Crying Together

Let me start by saying that this isn’t a sad letter, it is actually the opposite.  One of Derek’s co-workers recently invited us to participate with her family in the Autism Speaks 5k Walk in Altamonte Springs.  The Autism Speaks organization hosts several 5K walks in Florida each year to help raise funds and to increase the understanding and acceptance of people with autism spectrum disorder. 

Derek’s co-worker’s name is Kathy and she has 3 grandchildren that all exhibit traits within the spectrum of autism.  Autism Speaks defines autism this way;  autism, or autism spectrum disorder, refers to a range of conditions characterized by challenges with social skills, repetitive behaviors, speech and nonverbal communication, as well as by unique strengths and differences. The Centers for Disease Control and Prevention (CDC) estimates autism’s prevalence as 1 in 68 children in the United States. This includes 1 in 42 boys and 1 in 189 girls.

We met Kathy, her two daughters and her grandchildren at Cranes Roost Park.  I asked the mothers what their experience has been like to raise children with autism.  They told me that the hardest part is getting schools and teachers to accommodate their children’s needs.  Each child with autism is different, and they react differently to situations.  The 5K event itself used pompoms in the opening ceremony as a sensory neutral way for the audience to cheer without making noise.  I never thought clapping could negatively affect a child with autism.  This is that kind of information that Autism Speaks is trying to get people to understand.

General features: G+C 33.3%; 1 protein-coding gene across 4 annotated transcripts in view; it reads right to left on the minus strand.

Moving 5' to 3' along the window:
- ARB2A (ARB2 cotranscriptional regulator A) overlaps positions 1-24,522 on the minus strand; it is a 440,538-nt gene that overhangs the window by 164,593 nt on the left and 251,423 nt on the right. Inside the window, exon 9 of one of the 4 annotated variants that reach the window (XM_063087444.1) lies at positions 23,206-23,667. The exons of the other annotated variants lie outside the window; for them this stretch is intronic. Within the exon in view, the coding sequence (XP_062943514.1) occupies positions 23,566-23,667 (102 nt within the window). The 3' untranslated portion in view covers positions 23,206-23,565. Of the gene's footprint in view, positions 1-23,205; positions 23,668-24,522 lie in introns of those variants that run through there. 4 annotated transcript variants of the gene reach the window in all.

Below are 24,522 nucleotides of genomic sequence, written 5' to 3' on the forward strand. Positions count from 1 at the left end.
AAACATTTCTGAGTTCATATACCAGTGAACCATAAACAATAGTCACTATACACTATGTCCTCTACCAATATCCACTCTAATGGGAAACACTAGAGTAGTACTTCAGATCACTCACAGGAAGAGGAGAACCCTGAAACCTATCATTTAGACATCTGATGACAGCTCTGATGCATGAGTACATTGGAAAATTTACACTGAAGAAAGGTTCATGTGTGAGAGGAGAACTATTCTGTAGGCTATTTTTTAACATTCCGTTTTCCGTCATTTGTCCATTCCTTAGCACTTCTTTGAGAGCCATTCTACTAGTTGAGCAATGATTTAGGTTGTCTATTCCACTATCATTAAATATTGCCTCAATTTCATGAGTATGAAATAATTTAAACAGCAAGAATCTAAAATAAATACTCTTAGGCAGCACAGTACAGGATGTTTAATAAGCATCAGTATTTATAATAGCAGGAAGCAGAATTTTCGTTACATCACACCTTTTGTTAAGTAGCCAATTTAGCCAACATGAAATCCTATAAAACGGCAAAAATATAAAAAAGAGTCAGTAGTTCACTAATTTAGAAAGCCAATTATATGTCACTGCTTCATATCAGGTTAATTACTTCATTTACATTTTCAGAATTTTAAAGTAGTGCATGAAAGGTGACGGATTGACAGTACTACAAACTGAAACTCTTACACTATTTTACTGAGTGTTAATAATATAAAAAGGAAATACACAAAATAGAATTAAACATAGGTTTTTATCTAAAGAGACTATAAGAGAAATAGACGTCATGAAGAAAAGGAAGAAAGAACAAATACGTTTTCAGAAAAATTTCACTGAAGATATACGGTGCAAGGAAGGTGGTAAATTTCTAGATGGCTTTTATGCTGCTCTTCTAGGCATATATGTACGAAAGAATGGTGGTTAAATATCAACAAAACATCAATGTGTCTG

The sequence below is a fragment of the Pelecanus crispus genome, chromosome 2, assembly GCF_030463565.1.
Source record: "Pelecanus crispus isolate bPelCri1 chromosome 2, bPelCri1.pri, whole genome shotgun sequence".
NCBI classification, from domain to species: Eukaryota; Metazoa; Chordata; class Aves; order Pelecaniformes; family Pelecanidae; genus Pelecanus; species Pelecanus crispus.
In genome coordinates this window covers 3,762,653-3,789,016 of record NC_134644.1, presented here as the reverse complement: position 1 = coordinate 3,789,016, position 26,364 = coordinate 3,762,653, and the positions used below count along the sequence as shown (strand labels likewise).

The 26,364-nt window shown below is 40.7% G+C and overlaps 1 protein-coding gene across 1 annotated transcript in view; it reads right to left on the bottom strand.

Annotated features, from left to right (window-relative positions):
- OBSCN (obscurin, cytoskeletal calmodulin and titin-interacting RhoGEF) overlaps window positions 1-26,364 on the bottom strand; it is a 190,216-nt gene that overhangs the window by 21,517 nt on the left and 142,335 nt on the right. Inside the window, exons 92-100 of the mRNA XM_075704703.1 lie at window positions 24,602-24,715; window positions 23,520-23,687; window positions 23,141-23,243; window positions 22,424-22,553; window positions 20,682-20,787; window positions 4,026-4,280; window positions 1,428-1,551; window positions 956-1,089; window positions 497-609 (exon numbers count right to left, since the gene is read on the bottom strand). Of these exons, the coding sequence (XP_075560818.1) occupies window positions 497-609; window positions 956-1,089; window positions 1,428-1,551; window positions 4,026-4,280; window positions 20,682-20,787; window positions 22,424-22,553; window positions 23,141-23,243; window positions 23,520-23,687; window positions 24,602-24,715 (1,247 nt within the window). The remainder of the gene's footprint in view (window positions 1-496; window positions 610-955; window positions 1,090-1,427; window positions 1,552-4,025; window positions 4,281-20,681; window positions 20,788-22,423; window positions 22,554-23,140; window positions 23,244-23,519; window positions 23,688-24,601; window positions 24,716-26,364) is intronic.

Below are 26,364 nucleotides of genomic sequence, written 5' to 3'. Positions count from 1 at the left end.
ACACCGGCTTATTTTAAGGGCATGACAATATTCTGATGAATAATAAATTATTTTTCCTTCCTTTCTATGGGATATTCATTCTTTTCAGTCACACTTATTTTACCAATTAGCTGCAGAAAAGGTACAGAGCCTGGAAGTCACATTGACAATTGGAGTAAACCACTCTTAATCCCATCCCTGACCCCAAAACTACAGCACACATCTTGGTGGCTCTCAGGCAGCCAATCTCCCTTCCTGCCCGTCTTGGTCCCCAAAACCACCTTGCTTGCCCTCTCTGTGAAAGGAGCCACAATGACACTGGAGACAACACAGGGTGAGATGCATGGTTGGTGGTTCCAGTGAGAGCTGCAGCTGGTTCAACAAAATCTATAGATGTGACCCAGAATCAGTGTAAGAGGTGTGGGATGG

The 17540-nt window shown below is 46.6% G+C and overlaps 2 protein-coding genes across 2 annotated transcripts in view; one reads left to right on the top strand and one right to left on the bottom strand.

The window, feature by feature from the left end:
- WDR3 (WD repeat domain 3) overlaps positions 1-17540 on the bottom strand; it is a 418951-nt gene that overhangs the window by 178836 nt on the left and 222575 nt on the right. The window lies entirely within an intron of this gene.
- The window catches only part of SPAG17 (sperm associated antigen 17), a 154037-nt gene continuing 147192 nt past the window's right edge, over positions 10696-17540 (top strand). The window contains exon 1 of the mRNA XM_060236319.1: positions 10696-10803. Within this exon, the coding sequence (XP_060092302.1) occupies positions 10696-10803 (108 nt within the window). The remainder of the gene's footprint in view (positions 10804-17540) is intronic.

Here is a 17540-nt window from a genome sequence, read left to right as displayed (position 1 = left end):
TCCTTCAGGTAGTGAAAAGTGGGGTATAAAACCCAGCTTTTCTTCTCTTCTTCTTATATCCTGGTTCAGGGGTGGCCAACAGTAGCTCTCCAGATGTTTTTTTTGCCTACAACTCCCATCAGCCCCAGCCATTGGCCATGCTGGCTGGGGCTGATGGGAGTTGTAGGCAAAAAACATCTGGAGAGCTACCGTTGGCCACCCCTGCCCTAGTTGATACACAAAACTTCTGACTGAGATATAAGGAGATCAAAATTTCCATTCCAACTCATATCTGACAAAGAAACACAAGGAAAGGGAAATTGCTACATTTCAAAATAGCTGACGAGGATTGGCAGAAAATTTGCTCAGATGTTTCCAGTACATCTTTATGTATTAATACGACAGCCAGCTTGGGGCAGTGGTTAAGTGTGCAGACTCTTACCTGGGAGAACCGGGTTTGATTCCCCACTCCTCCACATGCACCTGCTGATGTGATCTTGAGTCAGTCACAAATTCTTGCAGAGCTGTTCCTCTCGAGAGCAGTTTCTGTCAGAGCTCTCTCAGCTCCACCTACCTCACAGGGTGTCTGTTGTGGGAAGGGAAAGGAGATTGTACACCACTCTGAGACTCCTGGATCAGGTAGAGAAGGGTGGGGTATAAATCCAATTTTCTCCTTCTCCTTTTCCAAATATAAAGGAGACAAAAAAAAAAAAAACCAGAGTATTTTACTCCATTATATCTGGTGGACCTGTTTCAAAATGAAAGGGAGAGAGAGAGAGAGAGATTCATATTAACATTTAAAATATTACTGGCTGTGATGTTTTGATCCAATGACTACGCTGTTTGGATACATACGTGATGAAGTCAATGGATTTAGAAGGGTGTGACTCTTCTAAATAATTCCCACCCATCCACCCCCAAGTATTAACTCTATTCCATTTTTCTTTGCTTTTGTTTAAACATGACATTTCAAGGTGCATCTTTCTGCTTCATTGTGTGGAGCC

So, without a gun shot, the walk began just as rain clouds rolled over the area.  Even with umbrellas we all got pretty soaked on the first lap around the lake.  By the second lap about 90% of the participants had abandoned the walk, but Kathy isn’t the kind of person that lets a little rain stop her or her family.  So at different paces we started the 3rd lap in the pouring rain.  The kids were having a blast splashing in puddles and running in circles when the youngest grandson suddenly took off running.  His oldest sister tried to catch up with him but couldn’t.  He disappeared and all of us panicked.  What seemed to be an eternity later we heard the commentator announce that they had a lost boy at the main stage. It was him and he was safe. 

I was with Kathy when she and her family found her youngest grandson.  They were all pretty shook up but his oldest sister, who couldn’t catch up to him, was crying uncontrollably.   Kathy held her daughters, and they held their children and they cried together.  Autism can deny a person the capacity to control their emotions.  So Kathy met the kids where they were, engulfed in the raw experience of loss, fear, and guilt.  Even though everything was fine, she didn’t tell them how to feel, she joined them and they cried together as a family.  

We have emotions for a reason.  I truly believe that I saw this family heal by just letting them out and not reacting the way they should, but by the only way they could.  My new understanding of autism has me thinking that the rest of us should give that “letting them out” thing a try.  It feels great! 

If you would like to get more information about Autism Speaks, check out their web site at and if you feel inclined to do so, donations are always welcome. 

Happy Holidays – Mark Ramey